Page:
The long ideological sales pitch we make to our children is made for our own sake as much as theirs. It’s a defence of our status as domestic authorities. Children are a tough crowd — they have the critical distance of Martian emissaries, and they’re not afraid to use it. So we need to get our story straight if we want to have some clout in their lives. If we want them to behave, in other words, without resorting to authoritarian or violent parenting.
And just like religious believers, we self-satisfied atheists have learnt to ignore the cracks between our professed convictions and our actions. A large proportion of atheists are middle class. Most of us believe that gross economic inequality is morally indefensible,but we don’t transfer property or advantages to people who are poorer or less advantaged than us. We don’t actively support humanitarian causes as readily as religious people do. We may believe that capitalism is an evil economic system,but we don’t abandon it to barter eggs for toast in anarchist communes. We may believe that anthropogenic climate change is real, but we don’t eliminate our carbon footprints. (Congratulations to any unbelievers who have done all these things,but I’m not talking to you.)
Our children are liable to be harsh judges of our ethical and ideological integrity,but they also exert an equal and opposite pressure on parents.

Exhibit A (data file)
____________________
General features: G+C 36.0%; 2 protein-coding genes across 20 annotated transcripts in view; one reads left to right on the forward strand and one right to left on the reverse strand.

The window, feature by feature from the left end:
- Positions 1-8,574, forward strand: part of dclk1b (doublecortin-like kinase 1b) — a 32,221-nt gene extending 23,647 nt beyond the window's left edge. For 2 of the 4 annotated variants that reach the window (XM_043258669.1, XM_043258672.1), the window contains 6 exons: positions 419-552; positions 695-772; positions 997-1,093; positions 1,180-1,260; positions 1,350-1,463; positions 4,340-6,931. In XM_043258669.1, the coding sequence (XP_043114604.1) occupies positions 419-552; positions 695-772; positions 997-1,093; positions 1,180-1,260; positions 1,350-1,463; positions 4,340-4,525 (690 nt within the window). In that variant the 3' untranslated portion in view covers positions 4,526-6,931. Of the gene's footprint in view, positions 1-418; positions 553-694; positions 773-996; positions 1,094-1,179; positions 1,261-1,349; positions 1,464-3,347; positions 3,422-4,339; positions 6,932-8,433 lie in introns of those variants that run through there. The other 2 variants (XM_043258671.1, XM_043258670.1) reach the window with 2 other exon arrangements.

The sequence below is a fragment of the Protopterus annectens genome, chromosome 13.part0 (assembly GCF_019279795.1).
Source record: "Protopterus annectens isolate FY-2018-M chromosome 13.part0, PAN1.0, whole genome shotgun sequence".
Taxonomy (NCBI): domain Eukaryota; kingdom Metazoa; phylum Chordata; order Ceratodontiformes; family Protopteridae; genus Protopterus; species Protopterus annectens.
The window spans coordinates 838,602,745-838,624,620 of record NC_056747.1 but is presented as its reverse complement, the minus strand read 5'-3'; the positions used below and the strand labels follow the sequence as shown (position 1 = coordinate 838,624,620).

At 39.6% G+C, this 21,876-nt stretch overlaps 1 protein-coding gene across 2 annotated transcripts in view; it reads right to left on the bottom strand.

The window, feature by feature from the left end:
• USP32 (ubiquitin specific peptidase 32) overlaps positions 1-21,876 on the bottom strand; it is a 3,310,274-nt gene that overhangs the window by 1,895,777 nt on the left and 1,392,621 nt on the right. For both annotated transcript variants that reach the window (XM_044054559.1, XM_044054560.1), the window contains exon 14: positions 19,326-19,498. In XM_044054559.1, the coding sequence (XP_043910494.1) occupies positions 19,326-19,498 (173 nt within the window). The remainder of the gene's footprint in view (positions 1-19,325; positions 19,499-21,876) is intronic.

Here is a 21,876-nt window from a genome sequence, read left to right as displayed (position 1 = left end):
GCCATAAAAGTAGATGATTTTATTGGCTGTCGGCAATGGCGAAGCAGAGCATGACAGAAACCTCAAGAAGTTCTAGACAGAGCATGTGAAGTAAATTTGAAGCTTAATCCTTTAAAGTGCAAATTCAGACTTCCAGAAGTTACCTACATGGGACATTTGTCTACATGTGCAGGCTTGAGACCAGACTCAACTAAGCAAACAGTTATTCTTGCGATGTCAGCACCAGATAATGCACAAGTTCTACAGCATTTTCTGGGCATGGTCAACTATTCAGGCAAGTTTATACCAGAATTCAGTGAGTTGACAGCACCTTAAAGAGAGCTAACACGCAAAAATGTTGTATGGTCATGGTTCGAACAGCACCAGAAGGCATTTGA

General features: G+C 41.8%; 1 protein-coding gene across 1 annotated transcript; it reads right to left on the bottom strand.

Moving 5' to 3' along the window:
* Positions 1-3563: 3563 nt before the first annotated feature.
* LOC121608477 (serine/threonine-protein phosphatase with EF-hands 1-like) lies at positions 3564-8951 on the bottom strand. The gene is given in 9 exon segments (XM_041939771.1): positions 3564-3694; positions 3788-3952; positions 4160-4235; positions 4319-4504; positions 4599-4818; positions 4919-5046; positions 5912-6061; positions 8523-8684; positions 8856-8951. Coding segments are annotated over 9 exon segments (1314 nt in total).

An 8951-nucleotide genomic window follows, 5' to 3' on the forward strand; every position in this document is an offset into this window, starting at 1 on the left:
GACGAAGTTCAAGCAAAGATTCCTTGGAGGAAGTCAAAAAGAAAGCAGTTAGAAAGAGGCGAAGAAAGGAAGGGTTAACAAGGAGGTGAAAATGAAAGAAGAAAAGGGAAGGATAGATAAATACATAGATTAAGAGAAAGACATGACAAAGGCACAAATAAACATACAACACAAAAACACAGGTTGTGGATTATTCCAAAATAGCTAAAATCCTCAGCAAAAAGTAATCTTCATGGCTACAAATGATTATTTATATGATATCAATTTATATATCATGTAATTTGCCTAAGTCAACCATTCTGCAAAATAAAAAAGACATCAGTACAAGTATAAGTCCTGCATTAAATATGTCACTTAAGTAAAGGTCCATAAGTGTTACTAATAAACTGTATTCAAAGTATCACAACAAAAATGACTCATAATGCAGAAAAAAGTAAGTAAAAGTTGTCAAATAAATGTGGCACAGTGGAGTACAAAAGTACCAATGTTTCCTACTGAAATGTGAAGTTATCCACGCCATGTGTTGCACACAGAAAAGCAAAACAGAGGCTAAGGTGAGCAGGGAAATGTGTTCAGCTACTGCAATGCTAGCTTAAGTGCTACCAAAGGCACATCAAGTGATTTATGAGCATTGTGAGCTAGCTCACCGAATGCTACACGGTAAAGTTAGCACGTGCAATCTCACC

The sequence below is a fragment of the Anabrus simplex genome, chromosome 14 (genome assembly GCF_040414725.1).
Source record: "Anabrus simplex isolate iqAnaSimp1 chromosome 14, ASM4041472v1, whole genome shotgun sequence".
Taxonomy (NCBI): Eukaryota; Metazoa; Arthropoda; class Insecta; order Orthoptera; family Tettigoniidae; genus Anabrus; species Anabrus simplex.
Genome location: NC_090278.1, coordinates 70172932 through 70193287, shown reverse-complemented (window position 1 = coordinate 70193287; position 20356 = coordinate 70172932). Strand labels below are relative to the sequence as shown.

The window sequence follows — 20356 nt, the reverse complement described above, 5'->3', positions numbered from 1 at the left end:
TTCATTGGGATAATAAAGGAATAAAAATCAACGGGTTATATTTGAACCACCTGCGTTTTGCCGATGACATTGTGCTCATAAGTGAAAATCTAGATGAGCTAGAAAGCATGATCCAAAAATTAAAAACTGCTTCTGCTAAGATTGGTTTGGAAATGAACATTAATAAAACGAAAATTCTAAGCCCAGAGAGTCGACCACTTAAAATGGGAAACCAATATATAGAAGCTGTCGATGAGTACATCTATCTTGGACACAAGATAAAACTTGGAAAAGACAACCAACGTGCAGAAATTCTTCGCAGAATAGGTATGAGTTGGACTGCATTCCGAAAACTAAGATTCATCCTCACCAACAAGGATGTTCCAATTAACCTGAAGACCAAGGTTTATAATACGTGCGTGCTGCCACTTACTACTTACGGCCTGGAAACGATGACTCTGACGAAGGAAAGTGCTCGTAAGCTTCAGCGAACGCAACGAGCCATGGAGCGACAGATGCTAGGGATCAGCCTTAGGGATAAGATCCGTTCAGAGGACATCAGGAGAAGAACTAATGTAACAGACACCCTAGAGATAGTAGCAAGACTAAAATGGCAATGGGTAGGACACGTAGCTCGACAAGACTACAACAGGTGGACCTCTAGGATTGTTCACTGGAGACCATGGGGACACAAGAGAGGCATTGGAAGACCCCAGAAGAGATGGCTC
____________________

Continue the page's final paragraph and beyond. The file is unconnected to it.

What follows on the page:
They make us want to be selfish to protect them from precarity and suffering — not least in a disfigured society such as South Africa, in which individual fulfilment and liberty can seem so brutally predicated on the elite commodities of private education and healthcare.
Where do you draw the line between a protective instinct and atavistic greed? The apparently noble impulse to help one’s own children can trigger some ignoble secondary impulses — insatiable accumulation, crime, a callous coldness toward all the suffering of human beings who aren’t our children.
And it doesn’t help matters that the world is growing more unfathomable by the day if you don’t carry the divine-intervention card in your back pocket. We atheists tell ourselves that the secular fairy tales are crumbling. For example,the case for democracy as the definitive political environment for progress and justice has been a touchstone for secular humanists in the last 50 years. But that argument now resembles King Lear, ranting impotently in the wilderness as its populist children run amok. The same goes for the cobwebbed notion that incrementalist free-market economics leads inevitably to universal prosperity and happiness.
The liberal idea, in short, is now an undead creature. Not because it hasn’t made the world a better place — it has patently done so, as shown with hard data by the new optimists such as Hans Rosling and Steven J Pinker — but because it can’t make the world a just place, or a just-enough place. And that, increasingly, is what we want.
No surprise, then, that socialism is making a roaring comeback across the young West. But as an indebted forty something harbouring unapologetic dreams of financial security, I can’t honestly raise my children on a diet of revolution. Because, to date, socialism’s only successful, democratic iterations — the Nordic states — are not really socialist at all. They are small and conformist societies nourished on oil and furniture multinationals, whose domestic histories are unscarred by oppression; cradle-to-grave welfare in a country in which everyone is a millionaire does not amount to a viable template for global socialism. Nor does the Venezuelan nightmare or Cuba’s authoritarian dream.